AngelPrime’s (now Prime Venture Partners) Amit Somani believes that India is adding as many new Internet mobile users as the entire population of Singapore every two weeks. “Digital distribution has never been easier; you have several big, global platforms (Google, Facebook, InMobi) which can give you a reach to over 100 million users. There are also local platforms that are emerging (e.g. NewsHunt) that have vast reach. Plus, you have tonnes of access to great local talent, a globally connected ecosystem and even a lot of capital,” Somani says.
New-age entrepreneurs who have considerable operations in both countries also feel that India is a perfect match for Singapore-based companies to explore. Says Varun Chandran, Founder and CEO of Corporate360, another Big Data startup in Singapore, “Most of the startups in Singapore have hit a dead-end when looking for technical talent to accelerate their product development efforts and R&D — either because of the lack of sufficient funds or the fact that the country’s technology-skilled talent is scarce.”
“India, on the other hand, offers excellent yet affordable technical talent. Startups are able to choose from freshers, mid-, junior- and senior-level software engineers without shaking up their hiring budget or compromising on quality,” Chandran adds.
VC investment: growing middle-class brings a paradigm shift
He also feels that although India has been known as the best location for IT outsourcing, there is a paradigm shift in trends in the recent years — a number of high-profile unicorns have created a positive momentum for startup success. “Today, the Indian startup ecosystem is one of the fastest growing across the world. Even global venture capitalists have set up shops in India for a considerable amount of time,” Chandran says.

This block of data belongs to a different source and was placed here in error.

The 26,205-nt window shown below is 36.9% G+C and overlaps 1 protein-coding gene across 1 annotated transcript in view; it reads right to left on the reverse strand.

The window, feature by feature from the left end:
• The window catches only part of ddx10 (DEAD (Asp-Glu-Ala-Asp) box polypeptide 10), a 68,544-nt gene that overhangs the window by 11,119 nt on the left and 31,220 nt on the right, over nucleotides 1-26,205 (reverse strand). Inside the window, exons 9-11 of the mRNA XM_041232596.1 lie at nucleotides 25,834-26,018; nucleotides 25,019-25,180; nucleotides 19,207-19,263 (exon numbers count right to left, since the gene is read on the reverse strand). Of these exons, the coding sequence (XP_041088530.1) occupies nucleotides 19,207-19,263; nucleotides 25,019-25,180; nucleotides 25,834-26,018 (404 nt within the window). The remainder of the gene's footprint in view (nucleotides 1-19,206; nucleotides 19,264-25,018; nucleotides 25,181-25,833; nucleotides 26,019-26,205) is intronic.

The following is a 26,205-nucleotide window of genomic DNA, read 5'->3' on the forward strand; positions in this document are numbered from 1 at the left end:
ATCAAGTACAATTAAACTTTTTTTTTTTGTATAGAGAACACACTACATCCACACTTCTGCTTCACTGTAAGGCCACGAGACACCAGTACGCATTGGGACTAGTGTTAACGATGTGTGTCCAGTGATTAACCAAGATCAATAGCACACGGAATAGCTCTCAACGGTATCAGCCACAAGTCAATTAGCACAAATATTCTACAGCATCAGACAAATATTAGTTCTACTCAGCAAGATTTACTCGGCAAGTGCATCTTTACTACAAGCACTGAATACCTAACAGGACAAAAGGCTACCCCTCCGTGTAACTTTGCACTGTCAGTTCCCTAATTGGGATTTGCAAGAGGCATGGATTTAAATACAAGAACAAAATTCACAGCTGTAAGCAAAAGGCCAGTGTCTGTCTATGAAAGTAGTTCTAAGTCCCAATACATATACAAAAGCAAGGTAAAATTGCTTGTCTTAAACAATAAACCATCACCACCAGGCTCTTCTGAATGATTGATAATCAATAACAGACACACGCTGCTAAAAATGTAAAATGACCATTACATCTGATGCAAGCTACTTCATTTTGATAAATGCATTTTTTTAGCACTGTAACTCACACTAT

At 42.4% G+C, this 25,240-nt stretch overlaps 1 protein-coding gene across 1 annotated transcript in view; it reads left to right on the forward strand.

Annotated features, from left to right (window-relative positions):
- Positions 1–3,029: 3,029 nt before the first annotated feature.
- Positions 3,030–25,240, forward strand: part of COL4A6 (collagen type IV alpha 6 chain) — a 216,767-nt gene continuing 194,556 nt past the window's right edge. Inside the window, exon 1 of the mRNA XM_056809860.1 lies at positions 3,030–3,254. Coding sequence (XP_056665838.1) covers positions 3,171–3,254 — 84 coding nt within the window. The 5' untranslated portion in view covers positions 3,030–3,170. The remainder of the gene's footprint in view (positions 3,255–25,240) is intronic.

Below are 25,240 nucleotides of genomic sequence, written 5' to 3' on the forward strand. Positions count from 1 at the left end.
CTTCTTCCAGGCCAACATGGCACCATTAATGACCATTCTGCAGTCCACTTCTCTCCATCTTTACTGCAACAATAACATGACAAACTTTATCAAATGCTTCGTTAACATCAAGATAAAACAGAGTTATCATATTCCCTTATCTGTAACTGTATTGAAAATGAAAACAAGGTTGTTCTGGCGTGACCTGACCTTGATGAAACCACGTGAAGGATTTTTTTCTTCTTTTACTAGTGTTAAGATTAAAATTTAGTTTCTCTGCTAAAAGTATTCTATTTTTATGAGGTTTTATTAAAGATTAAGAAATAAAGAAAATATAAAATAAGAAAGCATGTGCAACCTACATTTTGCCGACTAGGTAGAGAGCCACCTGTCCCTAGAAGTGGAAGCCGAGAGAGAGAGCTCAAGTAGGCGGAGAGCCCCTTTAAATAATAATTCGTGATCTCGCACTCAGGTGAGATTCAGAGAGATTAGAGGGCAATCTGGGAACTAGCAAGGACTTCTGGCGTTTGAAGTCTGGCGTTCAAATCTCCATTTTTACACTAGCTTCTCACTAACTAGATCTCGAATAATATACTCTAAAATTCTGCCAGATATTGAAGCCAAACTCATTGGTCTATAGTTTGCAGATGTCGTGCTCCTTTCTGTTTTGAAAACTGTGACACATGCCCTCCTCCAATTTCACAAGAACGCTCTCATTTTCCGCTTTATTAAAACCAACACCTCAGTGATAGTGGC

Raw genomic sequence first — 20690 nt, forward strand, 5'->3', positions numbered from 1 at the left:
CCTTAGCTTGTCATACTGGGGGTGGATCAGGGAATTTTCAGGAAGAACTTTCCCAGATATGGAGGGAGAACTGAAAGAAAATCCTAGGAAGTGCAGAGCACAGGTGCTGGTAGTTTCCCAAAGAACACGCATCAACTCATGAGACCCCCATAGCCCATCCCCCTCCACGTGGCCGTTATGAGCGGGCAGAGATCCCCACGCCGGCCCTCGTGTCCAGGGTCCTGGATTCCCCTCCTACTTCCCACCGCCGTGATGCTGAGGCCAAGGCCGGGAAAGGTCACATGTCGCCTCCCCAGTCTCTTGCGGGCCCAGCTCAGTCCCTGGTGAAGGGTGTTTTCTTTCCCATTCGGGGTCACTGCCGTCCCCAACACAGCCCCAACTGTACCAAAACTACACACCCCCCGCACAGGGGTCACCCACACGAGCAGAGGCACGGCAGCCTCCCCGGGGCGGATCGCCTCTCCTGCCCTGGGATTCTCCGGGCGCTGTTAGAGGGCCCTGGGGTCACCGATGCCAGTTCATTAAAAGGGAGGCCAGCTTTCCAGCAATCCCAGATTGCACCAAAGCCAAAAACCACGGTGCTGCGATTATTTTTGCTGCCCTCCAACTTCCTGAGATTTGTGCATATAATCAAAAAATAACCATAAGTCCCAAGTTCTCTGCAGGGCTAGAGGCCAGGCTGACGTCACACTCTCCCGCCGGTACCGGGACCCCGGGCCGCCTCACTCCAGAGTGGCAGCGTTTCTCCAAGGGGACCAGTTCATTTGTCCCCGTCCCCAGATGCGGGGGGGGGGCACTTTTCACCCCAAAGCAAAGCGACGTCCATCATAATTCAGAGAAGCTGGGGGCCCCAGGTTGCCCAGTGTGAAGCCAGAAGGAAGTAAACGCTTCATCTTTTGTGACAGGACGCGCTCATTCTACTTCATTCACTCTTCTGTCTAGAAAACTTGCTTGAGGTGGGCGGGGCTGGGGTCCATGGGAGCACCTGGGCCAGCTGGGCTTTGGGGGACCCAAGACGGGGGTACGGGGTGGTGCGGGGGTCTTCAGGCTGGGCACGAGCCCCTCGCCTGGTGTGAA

The VC investment ecosystem is thriving in India, he continues. “In 2014, VCs invested over US$5 billion in Indian startups, which is 3X the money invested the year before.
“Apart from being the biggest and the fastest-growing economy, the Indian market is also complemented by a large segment of middle-class income households and a considerable youth population. There is a large addressable market for internal consumption which can help startups drive volume business,” he shares.
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Niranjan Rao, another new-age entrepreneur, also bats for India when it comes to expansion of startups. “India is an ideal place to hire people and build tech products, especially software, due to its rich talent and low costs. It is also a relatively tough place to sell paid products due to lower purchasing power, especially for B2B/enterprise products,” says Rao, Co-founder of 6degrees, a self-updating phonebook app startup.
Disadvantages of the Indian market
But he has his apprehensions too. “India may be a far bigger market than Singapore or even neighbouring countries in the region, but producing a product that fits the market requires a high level of local context. Cultural factors make it difficult for people from Singapore to use their existing context to build for the Indian market,” he believes.
“India is an extremely large country with huge differences across consumer segments — in access to technology, purchasing power and understanding of online markets/services; so designing a product that accounts for these requires an entrepreneur to be based in India and understand the local language and culture. Most entrepreneurs from Singapore would balk at moving to India due to the perceived lower standard of living there, in their eyes,” he adds.
Singapore works, but India does too
Rao also believes that there are some areas, specifically in deep-tech software and new-age hardware (including wearables), where Singapore offers advantages in development. If Singapore entrepreneurs in these areas can tie-up with the business development people from India, results could be good.
“Overall, despite obvious headwinds, Singapore entrepreneurs would do well to study the Indian market and identify areas of their own strength in order to ensure an appropriate product-market fit. The scale of the market ensures a large enough prize worth pursuing,” Rao concludes.